Junk food really could be addictive and stimulate cravings in much the same way as an illicit drug, a brain scanning study has shown.
Scientists investigated how food intake is regulated by the brain's "pleasure centres" which are known to be linked to addiction.
Functional magnetic resonance imaging (fMRI) was used to observe the brain activity of overweight and obese volunteers for four hours after a meal.
This crucial period has been shown to influence behaviour the next time a meal is eaten.
Twelve men were given test meals designed as milk shakes that tasted the same and were matched for calories.
One milk shake contained rapidly digested high-glycaemic index (GI) carbohydrates, often found in junk food, while the other was made with low GI carbohydrates.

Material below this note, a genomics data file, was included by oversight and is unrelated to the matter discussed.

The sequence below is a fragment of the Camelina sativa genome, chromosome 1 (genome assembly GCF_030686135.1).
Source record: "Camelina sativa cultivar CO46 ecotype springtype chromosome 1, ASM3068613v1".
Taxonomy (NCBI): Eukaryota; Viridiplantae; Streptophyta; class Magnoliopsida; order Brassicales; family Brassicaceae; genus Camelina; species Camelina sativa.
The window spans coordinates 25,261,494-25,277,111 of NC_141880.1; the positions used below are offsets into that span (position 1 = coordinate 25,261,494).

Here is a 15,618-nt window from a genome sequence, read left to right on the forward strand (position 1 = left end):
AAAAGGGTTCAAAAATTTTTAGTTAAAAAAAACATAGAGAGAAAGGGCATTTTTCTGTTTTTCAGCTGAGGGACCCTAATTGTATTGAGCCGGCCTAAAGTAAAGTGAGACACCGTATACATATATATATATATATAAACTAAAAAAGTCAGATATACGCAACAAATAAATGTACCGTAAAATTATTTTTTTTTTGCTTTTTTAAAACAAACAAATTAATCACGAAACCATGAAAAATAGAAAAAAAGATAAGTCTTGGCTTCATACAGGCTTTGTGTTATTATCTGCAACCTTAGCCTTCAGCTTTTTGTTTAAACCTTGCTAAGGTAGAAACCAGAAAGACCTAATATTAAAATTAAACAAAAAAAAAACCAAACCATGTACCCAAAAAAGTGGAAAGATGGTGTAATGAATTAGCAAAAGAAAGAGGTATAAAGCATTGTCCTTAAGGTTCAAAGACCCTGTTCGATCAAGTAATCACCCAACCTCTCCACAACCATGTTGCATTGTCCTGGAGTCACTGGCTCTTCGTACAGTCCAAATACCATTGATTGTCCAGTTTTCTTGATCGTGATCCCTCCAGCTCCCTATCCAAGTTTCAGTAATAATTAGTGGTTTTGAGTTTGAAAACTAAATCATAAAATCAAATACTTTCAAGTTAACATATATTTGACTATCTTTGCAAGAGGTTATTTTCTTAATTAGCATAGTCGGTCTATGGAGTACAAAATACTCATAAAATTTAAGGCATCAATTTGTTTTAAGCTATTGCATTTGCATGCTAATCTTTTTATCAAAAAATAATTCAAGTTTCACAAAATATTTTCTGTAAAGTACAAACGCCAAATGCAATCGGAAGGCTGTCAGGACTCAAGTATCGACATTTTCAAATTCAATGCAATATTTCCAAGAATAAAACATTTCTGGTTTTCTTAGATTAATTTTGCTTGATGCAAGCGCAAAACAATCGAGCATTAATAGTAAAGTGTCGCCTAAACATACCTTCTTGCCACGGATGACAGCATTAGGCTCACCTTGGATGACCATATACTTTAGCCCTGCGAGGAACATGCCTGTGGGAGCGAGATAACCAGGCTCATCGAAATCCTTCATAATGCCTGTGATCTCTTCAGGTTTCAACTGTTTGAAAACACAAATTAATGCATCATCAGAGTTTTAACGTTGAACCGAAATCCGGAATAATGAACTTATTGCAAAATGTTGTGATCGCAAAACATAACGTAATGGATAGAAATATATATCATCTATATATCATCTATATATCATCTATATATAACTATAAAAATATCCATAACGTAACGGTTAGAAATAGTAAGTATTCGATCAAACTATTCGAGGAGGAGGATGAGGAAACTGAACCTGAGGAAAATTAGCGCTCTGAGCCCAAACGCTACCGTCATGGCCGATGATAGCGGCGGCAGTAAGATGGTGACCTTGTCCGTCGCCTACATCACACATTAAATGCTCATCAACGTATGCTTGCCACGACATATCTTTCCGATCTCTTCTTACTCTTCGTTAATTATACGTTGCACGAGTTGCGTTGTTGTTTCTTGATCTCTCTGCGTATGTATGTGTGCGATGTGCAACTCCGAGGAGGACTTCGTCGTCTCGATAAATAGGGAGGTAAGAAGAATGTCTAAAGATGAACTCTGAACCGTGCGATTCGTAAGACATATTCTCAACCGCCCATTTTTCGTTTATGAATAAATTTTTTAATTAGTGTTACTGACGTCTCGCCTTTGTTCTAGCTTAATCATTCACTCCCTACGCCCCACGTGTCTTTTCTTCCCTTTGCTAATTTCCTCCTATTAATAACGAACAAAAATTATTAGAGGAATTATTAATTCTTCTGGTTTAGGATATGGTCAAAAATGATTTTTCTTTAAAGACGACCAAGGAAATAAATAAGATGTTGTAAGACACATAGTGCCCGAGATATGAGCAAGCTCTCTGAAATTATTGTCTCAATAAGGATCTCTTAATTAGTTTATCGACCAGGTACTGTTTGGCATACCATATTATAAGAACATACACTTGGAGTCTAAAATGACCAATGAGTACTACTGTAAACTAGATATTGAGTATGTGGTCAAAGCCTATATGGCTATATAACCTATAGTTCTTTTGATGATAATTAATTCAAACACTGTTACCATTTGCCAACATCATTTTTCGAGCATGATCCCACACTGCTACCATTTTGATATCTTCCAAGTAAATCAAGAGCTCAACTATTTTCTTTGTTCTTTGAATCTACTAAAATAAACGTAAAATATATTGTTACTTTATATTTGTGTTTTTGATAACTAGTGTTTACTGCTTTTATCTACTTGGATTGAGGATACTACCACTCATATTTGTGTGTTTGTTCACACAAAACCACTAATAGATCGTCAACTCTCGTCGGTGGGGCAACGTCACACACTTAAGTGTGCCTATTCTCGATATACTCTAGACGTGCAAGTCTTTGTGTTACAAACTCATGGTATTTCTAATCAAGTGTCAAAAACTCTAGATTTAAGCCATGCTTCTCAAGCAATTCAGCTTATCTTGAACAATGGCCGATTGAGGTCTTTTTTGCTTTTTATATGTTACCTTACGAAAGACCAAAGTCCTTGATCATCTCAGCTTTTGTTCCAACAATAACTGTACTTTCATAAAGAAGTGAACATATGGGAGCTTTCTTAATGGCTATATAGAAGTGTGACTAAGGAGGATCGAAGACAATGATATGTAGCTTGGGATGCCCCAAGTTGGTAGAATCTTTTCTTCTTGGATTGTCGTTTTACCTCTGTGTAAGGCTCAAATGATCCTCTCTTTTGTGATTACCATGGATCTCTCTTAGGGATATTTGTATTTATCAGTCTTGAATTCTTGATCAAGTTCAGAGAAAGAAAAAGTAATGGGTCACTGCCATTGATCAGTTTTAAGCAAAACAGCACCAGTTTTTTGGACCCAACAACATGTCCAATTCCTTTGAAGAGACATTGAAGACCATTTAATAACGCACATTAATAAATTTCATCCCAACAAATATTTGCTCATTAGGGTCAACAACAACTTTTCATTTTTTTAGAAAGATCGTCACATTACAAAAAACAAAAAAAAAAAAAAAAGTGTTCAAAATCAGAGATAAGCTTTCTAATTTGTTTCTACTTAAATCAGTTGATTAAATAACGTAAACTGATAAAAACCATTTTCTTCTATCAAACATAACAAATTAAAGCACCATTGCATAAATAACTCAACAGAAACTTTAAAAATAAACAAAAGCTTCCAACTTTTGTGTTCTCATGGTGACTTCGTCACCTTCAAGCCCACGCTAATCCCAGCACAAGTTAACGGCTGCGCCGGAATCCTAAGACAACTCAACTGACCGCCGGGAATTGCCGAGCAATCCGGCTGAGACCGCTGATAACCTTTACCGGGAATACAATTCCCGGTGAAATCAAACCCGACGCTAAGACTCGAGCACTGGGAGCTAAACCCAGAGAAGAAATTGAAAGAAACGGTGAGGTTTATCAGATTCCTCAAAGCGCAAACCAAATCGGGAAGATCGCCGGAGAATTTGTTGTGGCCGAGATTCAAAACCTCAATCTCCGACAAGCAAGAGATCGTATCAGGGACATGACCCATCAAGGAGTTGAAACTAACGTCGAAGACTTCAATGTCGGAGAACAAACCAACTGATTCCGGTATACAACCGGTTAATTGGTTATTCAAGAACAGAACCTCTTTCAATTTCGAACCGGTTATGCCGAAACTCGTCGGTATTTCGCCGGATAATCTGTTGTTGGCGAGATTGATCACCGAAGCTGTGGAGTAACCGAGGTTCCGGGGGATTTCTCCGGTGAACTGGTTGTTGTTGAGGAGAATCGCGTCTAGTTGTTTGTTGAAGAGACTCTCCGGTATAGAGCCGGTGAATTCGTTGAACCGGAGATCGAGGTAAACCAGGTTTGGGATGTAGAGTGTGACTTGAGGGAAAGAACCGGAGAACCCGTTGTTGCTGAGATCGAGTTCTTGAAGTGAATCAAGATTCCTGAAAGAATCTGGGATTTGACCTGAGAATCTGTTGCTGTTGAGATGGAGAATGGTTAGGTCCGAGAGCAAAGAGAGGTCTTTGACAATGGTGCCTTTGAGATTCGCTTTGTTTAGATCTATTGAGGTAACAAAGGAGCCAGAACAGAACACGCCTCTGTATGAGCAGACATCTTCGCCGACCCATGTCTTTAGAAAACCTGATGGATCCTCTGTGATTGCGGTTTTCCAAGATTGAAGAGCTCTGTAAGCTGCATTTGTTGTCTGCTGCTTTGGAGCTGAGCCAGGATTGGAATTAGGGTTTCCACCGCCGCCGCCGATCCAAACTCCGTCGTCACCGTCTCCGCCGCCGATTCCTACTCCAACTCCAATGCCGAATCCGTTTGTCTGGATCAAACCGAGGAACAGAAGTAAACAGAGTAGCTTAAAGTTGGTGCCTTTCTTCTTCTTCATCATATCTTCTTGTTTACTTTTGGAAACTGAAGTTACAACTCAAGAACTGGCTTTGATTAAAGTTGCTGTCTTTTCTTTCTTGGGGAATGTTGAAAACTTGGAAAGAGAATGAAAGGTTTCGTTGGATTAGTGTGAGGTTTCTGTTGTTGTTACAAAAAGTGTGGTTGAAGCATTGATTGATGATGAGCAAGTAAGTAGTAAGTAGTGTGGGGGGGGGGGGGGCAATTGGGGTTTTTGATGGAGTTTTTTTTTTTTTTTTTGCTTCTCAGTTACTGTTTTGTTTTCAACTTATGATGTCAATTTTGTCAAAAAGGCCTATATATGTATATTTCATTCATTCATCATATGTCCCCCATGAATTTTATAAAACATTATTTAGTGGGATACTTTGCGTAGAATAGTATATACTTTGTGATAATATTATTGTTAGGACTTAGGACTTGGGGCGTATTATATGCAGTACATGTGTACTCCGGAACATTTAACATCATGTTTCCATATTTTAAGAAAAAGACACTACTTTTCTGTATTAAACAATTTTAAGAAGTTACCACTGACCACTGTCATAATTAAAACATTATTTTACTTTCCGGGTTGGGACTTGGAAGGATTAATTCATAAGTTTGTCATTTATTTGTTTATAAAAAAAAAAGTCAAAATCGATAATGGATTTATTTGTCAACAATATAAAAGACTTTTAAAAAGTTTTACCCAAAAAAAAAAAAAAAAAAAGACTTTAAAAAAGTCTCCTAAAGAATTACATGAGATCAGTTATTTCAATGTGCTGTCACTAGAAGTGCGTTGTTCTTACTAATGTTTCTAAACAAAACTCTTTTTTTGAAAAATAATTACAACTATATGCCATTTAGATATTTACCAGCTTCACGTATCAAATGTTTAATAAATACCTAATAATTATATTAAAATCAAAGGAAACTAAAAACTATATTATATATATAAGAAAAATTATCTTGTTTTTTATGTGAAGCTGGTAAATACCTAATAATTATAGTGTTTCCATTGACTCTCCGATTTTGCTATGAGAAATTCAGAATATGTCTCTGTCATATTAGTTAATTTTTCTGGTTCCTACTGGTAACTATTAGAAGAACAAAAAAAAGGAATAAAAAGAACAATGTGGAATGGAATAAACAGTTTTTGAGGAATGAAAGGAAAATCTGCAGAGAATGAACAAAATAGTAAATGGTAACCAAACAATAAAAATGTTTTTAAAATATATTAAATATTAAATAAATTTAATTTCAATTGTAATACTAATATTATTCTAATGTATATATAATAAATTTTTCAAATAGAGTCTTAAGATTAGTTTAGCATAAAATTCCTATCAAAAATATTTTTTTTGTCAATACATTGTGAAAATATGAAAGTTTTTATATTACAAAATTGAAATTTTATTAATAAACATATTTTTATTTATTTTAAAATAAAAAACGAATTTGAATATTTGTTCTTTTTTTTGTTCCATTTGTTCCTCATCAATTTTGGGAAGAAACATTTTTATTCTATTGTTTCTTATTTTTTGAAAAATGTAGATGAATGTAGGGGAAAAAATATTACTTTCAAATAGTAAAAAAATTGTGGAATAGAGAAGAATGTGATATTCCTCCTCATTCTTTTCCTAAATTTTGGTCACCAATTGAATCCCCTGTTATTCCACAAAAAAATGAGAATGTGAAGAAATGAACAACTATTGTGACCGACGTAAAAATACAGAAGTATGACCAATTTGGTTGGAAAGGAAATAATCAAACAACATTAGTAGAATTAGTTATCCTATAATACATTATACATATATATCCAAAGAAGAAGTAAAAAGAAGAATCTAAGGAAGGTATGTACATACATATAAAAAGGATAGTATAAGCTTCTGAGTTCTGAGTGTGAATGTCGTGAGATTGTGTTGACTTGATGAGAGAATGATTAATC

Consumption of the high GI drink was followed by an initial surge in blood sugar levels followed by a sharp crash four hours later.
The sudden decrease in blood sugar was associated with excessive hunger and intense activation of the nucleus accumbens, a brain region central to addictive behaviour.
Lead scientist Dr David Ludwig, director of the New Balance Foundation Obesity Prevention Centre in Boston, US, said: "Beyond reward and craving, this part of the brain is also linked to substance abuse and dependence, which raises the question as to whether certain foods might be addictive.
"These findings suggest that limiting high-glycaemic index carbohydrates like white bread and potatoes could help obese individuals reduce cravings and control the urge to over-eat."
The research is reported in the American Journal of Clinical Nutrition.